WOTW: Devin Combs

Junior with Cerebral Palsy giving High School his all


Trever Tilton

Junior Devin Combs

Trever Tilton, Staff Reporter

Making a varsity sport is hard enough in high school, but with a serious medical condition and five AP courses, it definitely shows that nothing is impossible if you set your mind to it.

For junior Devin Combs, being active in athletics, band and multiple AP classes is not easy, but is something that he enjoys doing.

“I would come home from a bowling meet and remember that I have to do reading for history and notes for chem. It was definitely hard to juggle at times,” Combs said.

With the school year first starting off with hybrid, then remote and finally back full time, school got pretty crazy. In Combs’ opinion, he liked remote for his AP classes because of the independence that came along with it.

“I think I was able to work more productively because I could work on my own time and get the stuff that I wanted to be done when I wanted to do it,” Combs said.

Advanced courses gave him more insight into what he might want his future career to be.

“I have been interested in becoming a software developer. This is why I have been taking AP Computer Science Principles and next year I will take AP Computer Science & Cyber Security at the new CTEC building,” Combs said.

Although Combs has Cerebral Palsy, but his medical condition has never held him back from doing his best.

Junior Devin Combs practicing releasing the ball before a Varsity game at Park Lanes

Ever since he started he has enjoyed bowling, even if he wasn’t good at first.

“During the middle of sixth grade, I joined my first league over at Crest Lanes in Lawrence. I didn’t have the equipment I do now, but I really enjoyed the experience,” Combs said.

Combs missed the initial tryouts this year due to an injury; regardless, Combs was not going to let anything get into the way of his junior season. 

“This year’s tryouts were quite interesting actually. I suffered from a hamstring injury and missed the initial tryouts. Coach put me on JV because I missed tryouts. At the first meet I bowled first, and then at the second one I got third, because of this I was able to get moved up to varsity,” Combs said.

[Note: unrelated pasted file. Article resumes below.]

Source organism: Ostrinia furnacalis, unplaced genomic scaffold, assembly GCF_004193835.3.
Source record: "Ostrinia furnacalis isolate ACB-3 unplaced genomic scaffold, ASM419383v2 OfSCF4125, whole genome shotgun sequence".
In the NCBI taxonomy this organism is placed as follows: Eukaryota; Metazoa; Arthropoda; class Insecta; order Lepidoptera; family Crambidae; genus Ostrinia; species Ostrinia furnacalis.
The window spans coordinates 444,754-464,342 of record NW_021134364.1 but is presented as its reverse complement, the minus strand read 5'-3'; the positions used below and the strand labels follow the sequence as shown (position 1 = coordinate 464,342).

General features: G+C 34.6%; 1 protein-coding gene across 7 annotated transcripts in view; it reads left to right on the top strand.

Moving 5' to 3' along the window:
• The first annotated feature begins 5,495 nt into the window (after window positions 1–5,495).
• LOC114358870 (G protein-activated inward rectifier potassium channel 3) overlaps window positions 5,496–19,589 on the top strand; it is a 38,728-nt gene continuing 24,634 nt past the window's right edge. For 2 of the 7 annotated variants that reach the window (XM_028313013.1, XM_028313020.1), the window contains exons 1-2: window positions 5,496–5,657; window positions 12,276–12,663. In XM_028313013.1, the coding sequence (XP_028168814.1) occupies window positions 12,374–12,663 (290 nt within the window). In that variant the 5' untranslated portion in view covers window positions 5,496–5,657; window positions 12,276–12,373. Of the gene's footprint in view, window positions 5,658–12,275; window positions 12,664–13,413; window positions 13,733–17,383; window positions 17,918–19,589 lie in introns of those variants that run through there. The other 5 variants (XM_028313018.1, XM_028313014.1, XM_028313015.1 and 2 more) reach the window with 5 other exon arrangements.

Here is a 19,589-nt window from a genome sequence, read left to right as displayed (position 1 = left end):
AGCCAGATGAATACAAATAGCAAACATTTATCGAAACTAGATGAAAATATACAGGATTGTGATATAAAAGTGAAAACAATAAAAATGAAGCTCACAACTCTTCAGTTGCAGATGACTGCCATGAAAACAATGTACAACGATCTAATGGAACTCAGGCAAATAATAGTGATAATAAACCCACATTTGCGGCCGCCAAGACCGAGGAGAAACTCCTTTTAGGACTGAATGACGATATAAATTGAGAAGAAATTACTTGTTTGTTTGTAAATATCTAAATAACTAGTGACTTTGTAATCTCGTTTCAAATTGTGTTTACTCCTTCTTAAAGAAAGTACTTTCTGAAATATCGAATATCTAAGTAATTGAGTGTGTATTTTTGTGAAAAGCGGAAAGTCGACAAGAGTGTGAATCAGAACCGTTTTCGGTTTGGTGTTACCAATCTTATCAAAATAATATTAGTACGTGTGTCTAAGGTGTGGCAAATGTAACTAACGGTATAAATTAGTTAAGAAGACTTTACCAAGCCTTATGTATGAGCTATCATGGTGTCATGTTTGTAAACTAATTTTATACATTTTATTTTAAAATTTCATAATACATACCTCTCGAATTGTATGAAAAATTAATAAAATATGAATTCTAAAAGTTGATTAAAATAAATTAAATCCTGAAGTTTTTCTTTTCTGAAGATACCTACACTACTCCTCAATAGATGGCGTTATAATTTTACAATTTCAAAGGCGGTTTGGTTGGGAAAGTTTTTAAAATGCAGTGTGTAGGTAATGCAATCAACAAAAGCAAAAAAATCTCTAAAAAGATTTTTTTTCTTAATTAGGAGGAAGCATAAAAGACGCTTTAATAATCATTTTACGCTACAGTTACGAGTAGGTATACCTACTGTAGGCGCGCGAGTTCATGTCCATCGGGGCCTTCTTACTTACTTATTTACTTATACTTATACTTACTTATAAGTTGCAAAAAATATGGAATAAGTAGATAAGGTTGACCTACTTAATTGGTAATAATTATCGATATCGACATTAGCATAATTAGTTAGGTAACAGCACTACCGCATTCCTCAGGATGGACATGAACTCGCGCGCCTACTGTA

Devin describes how his approach is a little awkward to some people that don’t fully understand the reason behind it.

“I have this feeling when people see me bowl, they think that oh this kid may not be that good because my approach is a little awkward to a ‘normal’ person’s eyes, but it feels normal to me so I can make it work,” Combs said.

Combs just recently shot his new personal best game of 266 points out of a perfect 300. Proving his point furthermore that just because he is different in the way that he bowls, it definitely does not hold him back from achieving greatness.

“I still feel like I can bowl the same as anyone else. Even though my disability might put me at a disadvantage, I don’t see it like that because I have something that works for me,” Combs said.

Devin is also involved in band. He hopes to make Wind Ensemble next year.

Band definitely has its challenges and it’s hard for him to play really fast songs or very fast notes like 16th notes. 

“I can’t maneuver my hand around the French Horn as easily. It’s also hard to play fast because my left hand can’t keep up with the music sometimes,” Combs said.

With everything that has given Devin difficulty throughout his life, he definitely isn’t held back from anything he puts his mind to, whether that is big or small.